Q: On average, how long does it take to get a diagnosis?
A: It takes an average of seven or more years to reach a diagnosis, but many women wait much longer for answers. A lack of awareness and the difficulty of diagnosing endo could be contributing factors.
Q: True or false: the only cure for endometriosis is surgery.
A: False. There is no cure for endometriosis. Surgery is the only way to confirm an endo diagnosis and is a common treatment. But it doesn’t cure endometriosis.
Q: How common is endometriosis?
A: It’s estimated that at least 11% of women and girls have endometriosis. Despite how common it is, there continues to be a lack of awareness, delay in diagnosis and many myths surrounding the disease.
Q: True or false: the only place endometriosis has NOT been found is the spleen.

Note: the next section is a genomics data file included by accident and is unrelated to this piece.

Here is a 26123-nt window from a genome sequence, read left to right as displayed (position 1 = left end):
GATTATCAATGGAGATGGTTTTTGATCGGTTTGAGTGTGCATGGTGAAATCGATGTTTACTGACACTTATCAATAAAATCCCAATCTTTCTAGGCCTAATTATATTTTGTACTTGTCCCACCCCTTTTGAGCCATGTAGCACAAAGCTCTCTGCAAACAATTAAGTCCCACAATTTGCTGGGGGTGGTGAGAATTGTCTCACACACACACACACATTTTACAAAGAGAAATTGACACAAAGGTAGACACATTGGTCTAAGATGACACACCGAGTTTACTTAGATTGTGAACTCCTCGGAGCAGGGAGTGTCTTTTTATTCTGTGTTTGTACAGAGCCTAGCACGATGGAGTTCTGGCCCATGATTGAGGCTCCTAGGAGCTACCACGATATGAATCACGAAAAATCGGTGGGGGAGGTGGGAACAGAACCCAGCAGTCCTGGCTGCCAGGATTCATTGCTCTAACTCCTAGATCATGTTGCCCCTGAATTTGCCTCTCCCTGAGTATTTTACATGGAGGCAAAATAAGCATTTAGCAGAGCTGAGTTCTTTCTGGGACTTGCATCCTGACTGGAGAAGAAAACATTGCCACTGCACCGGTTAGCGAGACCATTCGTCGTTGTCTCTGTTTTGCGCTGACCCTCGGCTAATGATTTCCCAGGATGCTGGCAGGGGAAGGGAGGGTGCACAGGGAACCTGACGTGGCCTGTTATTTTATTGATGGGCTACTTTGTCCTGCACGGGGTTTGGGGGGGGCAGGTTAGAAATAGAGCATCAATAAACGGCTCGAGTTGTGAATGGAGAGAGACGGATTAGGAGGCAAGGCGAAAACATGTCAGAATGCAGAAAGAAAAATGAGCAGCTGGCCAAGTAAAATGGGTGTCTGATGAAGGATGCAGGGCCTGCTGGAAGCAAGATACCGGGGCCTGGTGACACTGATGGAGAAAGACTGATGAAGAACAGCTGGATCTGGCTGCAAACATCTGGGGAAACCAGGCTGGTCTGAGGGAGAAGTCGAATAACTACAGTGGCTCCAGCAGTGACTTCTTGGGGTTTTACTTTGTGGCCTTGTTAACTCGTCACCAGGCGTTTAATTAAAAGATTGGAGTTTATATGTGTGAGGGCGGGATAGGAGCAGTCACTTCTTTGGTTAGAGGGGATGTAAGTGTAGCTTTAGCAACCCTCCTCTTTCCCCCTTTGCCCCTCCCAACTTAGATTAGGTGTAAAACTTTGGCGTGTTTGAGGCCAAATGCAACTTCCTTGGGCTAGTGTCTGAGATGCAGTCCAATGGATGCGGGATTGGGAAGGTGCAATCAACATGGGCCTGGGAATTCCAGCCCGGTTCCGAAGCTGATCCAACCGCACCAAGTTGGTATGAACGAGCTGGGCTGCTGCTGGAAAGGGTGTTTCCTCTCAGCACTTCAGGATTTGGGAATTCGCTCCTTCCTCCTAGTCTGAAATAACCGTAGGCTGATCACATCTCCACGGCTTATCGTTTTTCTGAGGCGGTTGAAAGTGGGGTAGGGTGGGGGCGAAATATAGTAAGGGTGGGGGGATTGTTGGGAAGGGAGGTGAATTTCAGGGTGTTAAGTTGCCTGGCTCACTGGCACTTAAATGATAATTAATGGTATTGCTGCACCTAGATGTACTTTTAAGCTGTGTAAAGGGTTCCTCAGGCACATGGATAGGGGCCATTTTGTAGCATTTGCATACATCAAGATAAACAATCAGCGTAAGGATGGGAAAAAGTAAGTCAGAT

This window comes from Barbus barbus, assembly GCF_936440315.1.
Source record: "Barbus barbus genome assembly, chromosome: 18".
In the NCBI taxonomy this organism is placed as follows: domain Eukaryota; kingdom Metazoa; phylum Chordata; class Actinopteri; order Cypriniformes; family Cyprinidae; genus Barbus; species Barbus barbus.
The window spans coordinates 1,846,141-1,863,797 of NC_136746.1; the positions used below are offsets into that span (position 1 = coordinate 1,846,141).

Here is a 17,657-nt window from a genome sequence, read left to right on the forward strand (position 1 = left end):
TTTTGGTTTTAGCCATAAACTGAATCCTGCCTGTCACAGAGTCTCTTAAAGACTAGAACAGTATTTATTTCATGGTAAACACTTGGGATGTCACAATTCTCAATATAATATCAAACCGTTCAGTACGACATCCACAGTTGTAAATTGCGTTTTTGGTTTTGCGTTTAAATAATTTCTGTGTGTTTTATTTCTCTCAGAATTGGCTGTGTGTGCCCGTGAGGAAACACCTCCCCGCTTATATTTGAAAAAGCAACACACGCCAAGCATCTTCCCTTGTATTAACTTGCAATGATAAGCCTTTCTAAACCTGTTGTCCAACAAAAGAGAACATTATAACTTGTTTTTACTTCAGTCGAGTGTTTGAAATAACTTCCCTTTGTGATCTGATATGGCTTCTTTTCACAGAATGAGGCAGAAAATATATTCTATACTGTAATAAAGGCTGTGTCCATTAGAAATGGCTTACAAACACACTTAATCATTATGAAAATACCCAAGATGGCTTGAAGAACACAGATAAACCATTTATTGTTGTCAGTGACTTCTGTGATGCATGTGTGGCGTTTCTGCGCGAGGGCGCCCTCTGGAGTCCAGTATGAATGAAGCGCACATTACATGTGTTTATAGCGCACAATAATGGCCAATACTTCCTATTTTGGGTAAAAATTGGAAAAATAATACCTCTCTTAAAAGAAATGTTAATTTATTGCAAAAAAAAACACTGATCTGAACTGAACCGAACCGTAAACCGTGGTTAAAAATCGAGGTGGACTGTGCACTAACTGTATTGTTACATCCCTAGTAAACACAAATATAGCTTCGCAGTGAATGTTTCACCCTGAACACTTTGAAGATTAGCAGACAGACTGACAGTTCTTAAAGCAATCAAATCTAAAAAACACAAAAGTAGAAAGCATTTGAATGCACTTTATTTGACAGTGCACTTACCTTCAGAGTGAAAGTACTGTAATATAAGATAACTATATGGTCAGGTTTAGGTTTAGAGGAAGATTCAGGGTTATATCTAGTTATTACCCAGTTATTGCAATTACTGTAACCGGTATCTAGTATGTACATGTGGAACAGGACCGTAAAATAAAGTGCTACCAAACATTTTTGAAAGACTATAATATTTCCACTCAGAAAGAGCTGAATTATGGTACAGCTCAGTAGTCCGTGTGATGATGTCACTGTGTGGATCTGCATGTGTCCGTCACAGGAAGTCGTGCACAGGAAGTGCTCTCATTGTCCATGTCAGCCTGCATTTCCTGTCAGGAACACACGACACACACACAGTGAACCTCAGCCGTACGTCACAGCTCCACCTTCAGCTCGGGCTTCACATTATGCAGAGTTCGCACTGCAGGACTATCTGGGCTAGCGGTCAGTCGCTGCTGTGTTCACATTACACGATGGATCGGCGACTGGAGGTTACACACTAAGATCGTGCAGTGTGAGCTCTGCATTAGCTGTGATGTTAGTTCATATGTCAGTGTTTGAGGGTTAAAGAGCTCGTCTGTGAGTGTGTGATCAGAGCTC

A: True. Endometriosis can be found anywhere in the body, including the brain, diaphragm and lungs. The spleen is the only organ endometriosis has not been shown to effect.
To learn more about endometriosis and to find out how you can help raise awareness, visit https://www.endofound.org/.
As schools transition to online classes and more people are confined to their homes, I’ve noticed more than a few desperate Facebook posts seeking ideas to keep both kids and adults occupied. It seems as though, for the first time ever, spoonies around the world have suddenly become the “experts” on something. Of course, we don’t always have the energy for activities when we’re stuck at home, but we’ve gotten pretty good at keeping ourselves entertained when we can.
If you’re looking for an inexpensive, low-stress boredom buster (that’s family-friendly!), look no further. Here are my top five coloring books to get you started on a colorful, creative journey:
Do you have a favorite coloring book that I didn’t mention here? Tell me in the comments!